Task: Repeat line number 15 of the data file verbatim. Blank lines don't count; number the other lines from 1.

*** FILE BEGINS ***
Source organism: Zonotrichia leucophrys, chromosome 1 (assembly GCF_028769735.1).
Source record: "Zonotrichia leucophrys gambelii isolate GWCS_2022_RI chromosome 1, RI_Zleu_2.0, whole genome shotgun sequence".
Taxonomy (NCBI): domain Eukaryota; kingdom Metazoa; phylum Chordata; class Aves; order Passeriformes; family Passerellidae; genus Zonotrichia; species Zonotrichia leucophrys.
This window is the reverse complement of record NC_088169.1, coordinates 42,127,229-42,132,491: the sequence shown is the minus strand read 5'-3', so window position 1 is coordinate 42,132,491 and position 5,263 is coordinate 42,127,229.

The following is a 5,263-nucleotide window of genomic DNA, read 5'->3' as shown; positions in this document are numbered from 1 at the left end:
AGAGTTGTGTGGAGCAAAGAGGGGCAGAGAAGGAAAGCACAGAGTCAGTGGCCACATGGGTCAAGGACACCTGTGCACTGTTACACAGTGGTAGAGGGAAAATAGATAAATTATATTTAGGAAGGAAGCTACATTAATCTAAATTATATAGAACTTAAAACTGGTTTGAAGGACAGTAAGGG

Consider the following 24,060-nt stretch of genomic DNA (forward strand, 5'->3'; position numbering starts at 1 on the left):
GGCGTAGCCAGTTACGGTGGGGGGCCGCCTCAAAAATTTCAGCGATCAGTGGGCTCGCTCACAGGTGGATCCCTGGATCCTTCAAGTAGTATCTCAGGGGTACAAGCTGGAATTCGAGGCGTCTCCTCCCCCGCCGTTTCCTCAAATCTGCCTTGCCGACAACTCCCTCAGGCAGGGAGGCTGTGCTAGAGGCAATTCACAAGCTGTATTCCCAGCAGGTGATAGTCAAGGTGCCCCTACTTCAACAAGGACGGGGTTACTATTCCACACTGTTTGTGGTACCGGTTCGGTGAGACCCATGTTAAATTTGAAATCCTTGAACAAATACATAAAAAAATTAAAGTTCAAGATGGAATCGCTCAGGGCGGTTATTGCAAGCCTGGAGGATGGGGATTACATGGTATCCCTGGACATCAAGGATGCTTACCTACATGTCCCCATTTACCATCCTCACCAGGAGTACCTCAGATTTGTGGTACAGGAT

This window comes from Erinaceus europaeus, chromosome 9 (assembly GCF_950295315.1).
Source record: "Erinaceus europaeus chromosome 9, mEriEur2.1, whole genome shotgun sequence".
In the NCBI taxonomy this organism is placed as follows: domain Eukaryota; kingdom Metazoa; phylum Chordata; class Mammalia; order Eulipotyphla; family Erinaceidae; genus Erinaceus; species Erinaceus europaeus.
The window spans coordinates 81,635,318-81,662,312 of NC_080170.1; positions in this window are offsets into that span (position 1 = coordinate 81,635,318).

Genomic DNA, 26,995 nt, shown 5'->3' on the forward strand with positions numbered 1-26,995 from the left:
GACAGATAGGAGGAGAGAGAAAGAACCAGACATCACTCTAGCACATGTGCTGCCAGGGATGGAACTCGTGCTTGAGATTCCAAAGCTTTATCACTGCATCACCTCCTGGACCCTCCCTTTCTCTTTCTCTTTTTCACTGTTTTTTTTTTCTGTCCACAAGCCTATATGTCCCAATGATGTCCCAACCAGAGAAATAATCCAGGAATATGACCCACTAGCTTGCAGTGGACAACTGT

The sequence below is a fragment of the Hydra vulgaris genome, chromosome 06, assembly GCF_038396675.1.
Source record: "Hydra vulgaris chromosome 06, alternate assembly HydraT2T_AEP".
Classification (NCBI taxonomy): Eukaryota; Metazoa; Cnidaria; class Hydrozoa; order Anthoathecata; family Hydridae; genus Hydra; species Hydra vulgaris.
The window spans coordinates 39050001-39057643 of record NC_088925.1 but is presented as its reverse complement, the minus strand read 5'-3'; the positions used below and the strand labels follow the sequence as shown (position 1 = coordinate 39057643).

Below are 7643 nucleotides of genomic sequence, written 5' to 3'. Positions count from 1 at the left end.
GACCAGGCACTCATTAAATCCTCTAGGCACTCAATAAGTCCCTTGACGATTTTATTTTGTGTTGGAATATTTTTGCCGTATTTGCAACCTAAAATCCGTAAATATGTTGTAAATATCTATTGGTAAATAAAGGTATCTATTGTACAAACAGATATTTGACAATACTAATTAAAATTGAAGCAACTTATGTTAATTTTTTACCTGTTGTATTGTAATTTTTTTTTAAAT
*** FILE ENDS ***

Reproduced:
The sequence below is a fragment of the Hydra vulgaris genome, chromosome 06, assembly GCF_038396675.1.